Prostatic Intraepithelial Neoplasia (PIN): A Premalignant Lesion
Definition and Prevalence in biopsies
PIN or prostatic intraepithelial neoplasia is a premalignant proliferation arising within the prostate. PIN will be identified in up to 16% of men who have had transrectal ultrasound guided prostate biopsies. PIN is most commonly found in the peripheral zone. In PIN the cellular arrangement shows preservation of duct and gland architecture with progressive disruption of the basal cell layer with increasing grades of PIN while invasion of the stroma is lacking. Other histologic or biologic changes that have been reported include: loss of neuroendocrine and secretory differentiation, nuclear and nucleolar abnormalities, neovascularity, increased proliferative potential and genetic instability with variation of DNA content. With increasing degrees of PIN an increasing degree of nuclear aberration is seen along with increasing basal cell disruption. PIN has an intact or fragmented basal cell layer, whereas cancer (PC) lacks a basal cell layer. Basal cell specific immunostaining for Cytokeratin is present in PIN but is absent in areas of PC.
PIN is graded from the lowest grade (Grade I) with the least changes to the highest grade (Grade III) with the most severe changes. Most medical papers categorize PIN as either high grade or low grade. High grade PIN and Grade III PIN are used synonomously. PC is associated more with high grade PIN than low grade. PIN appears to predate the appearance of PC by more than 5 years.
Association of PIN with PC
In various series in which high grade PIN was found, PC in subsequent biopsies was found in 33-100% of cases.1 In one study, PIN was detected in a total of 66 men: 21 with low grade PIN and 45 with high grade PIN. Repeat biopsies revealed PC in 5/21 or 24% of the low grade group and in 26/45 or 58% of the high grade group.2
In another study 100 patients with high grade PIN were compared to 112 without PIN. PC was identified in 35% of subsequent biopsies from the PIN group compared with 13% in the control group. The likelihood of cancer increased as the interval from the initial biopsy increased. High grade PIN, patient age and PSA were highly significant predictors of PC with PIN having the highest risk ratio of 14.93. PIN was more predictive of PC in older patients and those with a serum PSA of >4ng/ml.3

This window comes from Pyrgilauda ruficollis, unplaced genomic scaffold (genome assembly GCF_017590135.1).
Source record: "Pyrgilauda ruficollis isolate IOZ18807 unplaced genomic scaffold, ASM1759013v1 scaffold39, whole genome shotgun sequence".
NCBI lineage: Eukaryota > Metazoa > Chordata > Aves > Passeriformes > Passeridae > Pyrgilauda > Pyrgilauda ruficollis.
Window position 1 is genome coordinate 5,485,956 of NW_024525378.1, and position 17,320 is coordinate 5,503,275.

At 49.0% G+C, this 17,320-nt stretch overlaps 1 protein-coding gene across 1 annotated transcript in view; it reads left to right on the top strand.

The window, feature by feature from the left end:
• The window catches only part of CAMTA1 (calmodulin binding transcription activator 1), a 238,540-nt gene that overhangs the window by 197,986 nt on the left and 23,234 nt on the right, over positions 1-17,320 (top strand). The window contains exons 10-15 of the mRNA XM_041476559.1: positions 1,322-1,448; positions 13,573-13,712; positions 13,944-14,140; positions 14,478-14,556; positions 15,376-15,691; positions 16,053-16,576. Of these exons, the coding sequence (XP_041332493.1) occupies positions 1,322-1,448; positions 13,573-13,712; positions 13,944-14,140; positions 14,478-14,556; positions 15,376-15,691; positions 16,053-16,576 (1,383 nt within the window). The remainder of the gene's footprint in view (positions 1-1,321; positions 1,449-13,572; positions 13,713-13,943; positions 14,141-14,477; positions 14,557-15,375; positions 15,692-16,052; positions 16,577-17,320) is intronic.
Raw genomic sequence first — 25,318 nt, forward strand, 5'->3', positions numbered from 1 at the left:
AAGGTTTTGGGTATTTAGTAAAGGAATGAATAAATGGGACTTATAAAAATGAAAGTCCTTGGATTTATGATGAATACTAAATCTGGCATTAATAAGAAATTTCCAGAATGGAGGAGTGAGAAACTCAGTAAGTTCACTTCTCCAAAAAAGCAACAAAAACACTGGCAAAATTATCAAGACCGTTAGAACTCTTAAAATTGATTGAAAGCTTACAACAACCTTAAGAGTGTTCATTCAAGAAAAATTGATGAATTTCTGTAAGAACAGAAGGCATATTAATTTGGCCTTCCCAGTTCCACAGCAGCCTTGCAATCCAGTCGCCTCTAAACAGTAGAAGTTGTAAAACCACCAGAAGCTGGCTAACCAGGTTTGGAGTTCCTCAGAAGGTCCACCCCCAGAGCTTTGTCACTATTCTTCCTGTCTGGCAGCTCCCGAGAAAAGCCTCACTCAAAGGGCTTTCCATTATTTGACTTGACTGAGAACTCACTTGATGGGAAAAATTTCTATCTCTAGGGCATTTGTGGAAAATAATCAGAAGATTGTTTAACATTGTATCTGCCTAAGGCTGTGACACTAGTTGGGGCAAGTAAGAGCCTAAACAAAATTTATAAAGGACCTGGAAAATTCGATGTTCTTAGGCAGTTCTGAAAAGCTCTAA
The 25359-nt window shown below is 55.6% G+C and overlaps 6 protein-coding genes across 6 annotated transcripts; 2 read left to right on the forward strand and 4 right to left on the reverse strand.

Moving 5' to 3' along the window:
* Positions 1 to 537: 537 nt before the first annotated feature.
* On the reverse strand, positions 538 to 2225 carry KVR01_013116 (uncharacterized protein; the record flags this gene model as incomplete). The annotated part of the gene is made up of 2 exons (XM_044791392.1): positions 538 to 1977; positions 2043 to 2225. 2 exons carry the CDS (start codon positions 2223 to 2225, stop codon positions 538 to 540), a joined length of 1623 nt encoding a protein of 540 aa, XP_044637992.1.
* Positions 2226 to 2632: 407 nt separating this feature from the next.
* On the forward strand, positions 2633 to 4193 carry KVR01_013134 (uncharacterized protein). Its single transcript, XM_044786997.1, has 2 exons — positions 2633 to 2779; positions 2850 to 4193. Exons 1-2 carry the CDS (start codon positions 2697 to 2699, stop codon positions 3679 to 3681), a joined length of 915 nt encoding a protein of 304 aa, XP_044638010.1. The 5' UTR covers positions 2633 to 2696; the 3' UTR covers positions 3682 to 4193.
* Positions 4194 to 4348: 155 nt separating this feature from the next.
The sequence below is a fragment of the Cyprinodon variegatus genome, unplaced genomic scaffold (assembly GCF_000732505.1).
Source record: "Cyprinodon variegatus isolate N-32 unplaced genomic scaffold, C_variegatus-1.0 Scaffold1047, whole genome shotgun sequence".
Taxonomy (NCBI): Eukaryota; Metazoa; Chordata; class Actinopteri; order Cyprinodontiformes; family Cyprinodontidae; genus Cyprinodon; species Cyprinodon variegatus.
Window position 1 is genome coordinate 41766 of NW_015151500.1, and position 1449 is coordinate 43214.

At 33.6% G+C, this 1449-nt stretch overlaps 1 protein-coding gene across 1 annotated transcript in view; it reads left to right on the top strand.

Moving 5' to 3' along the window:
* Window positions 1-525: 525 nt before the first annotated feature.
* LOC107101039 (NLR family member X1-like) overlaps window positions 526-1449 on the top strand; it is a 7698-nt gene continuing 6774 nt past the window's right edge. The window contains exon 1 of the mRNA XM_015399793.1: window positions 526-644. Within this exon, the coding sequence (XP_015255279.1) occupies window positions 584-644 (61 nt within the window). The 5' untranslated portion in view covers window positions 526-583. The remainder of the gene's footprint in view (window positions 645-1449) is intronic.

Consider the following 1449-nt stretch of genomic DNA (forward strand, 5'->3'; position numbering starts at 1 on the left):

Need for Systematic Rebiopsies in PIN to detect PC
There is a random distribution of PIN in its association with PC. Systematic biopsies of the entire gland in men with PIN are therefore preferable to obtaining biopsies only from sites of previously documented PIN. If repeat biopsies had been performed only on the same side as previously documented high grade PIN then 35% of prostate carcinomas would have been missed.2
There is also a correlation between quantity of PIN and the mulifocality of concurrent PC.4 Patients with PIN should be considered an important study population for therapies aimed at chemoprevention of PC. Agents such as retinoic acid analogs, synthetic vitamin D, genistein, lycopene, modified citrus pectin, 5 alpha reductase inhibitors, low fat diet, green tea should be studied in such patients to see if the incidence of documented PC on subsequent biopsies will decline with a particular treatment.
Relationship of PIN to age
152 prostate glands were examined at autopsy in young male patients( less than the age of 50) dying from traumatic causes in Wayne County Michigan.5 36 of 152 or 24% of these prostate glands had PIN. Of these 36 cases, 31 were low grade PIN and 5 were high grade PIN. Of those 5 patients with high grade PIN histological PC was identified in all 5. In the low grade PIN population there were 6/28 or 21% with histologic cases of PC.